Still, the prospect of tying the studio to a partner was another reason behind the stock rise, says Masami Fujino of Jardine Fleming in Tokyo. Certainly, Stringer spends much of his time discussing partnerships with other media powerhouses, including periodic talks with NBC. "They need a strong alliance, but it may not be a traditional media partner," says Thomas Middlehoff, the chairman and CEO of media giant Bertelsmann. Indeed, Middlehoff sees Sony's film and TV units as a good match with Web players interested in owning their own content such as America Online Inc. Others who may be interested in Sony's studio, say other industry sources, include megabillionaire Paul Allen and cable giant Comcast Corp.
Clouding any potential alliance are rumblings--dismissed by some at Sony--that Idei and Stringer's vision is at odds with that of Ken Kutaragi, the engineer with growing clout who masterminded PlayStation. Kutaragi and Idei apparently are sparring over the direction of PlayStation 2, a powerful computer in its own right, that could develop into Sony's ultimate weapon for distributing all kinds of entertainment content after it debuts next year.
In the near term, Sony execs have high hopes for the company's moves into interactivity. In early October, WebTV users will be able to play along to Jeopardy! and Wheel of Fortune, Sony's syndicated hits. The simple goal, says Andrew J. Kaplan, executive vice-president of Columbia TriStar Television Group, is to keep viewers glued to their sets and develop new revenue sources. And, compared with the Web, getting just 10% of Wheel of Fortune's nightly 20 million viewers to participate interactively could create a much bigger community than some of the Web's most-trafficked sites now boast.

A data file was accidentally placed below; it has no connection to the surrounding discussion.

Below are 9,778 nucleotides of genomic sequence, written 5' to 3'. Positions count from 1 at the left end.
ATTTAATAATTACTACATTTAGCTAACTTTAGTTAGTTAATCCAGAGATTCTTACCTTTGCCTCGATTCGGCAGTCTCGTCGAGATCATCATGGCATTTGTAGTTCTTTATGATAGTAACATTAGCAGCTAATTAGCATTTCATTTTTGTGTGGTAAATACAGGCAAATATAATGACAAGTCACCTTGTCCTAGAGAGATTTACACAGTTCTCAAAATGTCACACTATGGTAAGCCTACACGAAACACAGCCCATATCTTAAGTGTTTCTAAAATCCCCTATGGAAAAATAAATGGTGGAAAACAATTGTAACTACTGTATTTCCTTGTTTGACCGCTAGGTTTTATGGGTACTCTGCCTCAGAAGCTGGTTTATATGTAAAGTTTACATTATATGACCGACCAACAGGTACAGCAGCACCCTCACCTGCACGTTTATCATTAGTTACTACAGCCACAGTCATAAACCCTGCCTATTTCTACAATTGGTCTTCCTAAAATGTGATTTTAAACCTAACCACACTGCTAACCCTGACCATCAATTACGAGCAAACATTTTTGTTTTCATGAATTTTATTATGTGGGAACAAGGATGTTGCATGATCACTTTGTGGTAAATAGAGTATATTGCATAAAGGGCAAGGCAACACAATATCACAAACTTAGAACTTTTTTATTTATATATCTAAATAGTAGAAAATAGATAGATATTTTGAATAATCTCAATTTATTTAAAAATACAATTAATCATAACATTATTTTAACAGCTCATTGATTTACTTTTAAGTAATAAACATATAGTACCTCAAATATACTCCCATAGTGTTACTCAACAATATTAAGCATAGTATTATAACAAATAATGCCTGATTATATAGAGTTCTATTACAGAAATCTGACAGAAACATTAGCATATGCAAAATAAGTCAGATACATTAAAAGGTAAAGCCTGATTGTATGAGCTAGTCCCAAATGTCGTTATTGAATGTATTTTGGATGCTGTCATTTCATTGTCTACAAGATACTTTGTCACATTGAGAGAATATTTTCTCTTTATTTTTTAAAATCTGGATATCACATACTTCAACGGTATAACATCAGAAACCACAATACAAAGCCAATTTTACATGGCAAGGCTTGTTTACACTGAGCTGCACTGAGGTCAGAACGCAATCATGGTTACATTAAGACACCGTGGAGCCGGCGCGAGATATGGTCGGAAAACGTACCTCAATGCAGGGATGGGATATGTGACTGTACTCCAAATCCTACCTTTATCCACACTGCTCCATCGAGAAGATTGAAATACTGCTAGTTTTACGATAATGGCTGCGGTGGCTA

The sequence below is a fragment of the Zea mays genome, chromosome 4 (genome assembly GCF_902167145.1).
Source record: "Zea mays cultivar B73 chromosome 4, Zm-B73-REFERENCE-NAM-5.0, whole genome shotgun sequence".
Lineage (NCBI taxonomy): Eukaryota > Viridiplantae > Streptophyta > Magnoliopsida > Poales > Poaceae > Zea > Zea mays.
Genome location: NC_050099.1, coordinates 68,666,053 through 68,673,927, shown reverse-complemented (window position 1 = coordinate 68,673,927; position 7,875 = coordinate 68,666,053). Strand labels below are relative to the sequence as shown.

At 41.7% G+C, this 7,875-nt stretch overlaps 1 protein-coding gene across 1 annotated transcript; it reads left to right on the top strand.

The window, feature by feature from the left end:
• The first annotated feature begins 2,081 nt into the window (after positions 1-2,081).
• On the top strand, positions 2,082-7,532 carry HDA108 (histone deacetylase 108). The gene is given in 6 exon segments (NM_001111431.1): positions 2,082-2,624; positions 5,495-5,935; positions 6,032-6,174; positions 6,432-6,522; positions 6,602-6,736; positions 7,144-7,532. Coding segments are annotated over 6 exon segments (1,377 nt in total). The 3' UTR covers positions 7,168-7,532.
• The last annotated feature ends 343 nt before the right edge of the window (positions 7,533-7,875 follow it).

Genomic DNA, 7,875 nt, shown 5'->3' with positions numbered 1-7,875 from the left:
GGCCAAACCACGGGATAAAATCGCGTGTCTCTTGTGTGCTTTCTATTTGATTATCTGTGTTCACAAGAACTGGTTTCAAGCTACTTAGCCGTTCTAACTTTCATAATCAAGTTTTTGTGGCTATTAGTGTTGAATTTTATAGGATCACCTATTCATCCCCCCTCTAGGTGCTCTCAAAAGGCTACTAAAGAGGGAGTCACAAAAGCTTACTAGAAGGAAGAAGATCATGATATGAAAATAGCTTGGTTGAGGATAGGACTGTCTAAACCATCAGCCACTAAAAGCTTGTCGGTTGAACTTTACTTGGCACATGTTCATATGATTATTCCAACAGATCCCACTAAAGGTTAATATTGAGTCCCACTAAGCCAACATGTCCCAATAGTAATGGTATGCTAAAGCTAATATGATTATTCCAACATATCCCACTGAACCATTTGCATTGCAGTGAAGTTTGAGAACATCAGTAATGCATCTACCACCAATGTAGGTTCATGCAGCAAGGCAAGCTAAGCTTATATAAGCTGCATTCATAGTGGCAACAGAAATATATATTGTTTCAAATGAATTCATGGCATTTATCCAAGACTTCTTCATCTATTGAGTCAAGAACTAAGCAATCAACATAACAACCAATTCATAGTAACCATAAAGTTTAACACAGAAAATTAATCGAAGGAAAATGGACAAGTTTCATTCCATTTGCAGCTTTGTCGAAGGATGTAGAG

On the Net, much of Sony's early success has been in interactive games, where its Everquest--a medieval fantasy in which players from across the world join forces to battle "enemies"--attracts as many as 35,000 simultaneous users. But without a linkup to TV or a major Web portal, Sony's Web presence has not expanded far beyond promotions and extensions of existing businesses. Still, "we're not losing millions on the Internet, like most folks," Stringer said earlier this summer. "And we don't want to share our brand with somebody that didn't exist three years ago."
Pushing that brand into the crowded market for set-top boxes is another example of how Sony aims to find new ways to distribute its content. Its boxes could offer games, e-mail, and on-demand access to Sony's sizable music, film, and TV libraries. An exec close to AT&T says the cable giant is talking to Sony about using its box for some of AT&T's 11 million subscribers.
The deal to acquire CDnow with its partner in Columbia House Music Club is Sony's attempt to assure itself a seat at the table as broadband Web service takes off and digital downloading of music begins in earnest. To hedge its bets, Sony Music has also been investing in ventures including chat service Talk City Inc., e-mail companies Infobeat and Emazing, and Spanish-language portal yupi.com.
The week of Sept. 27, Stringer was jetting to Tokyo for strategy meetings with Idei and other top Sony officials. No doubt, the fate of the entertainment business was on the agenda again. And the more Stringer ties it to Sony's digital future, the harder it will be for the Japanese giant to part with it.By Richard Siklos in New York, with Ronald Grover in Los Angeles and Irene M. Kunii in TokyoReturn to top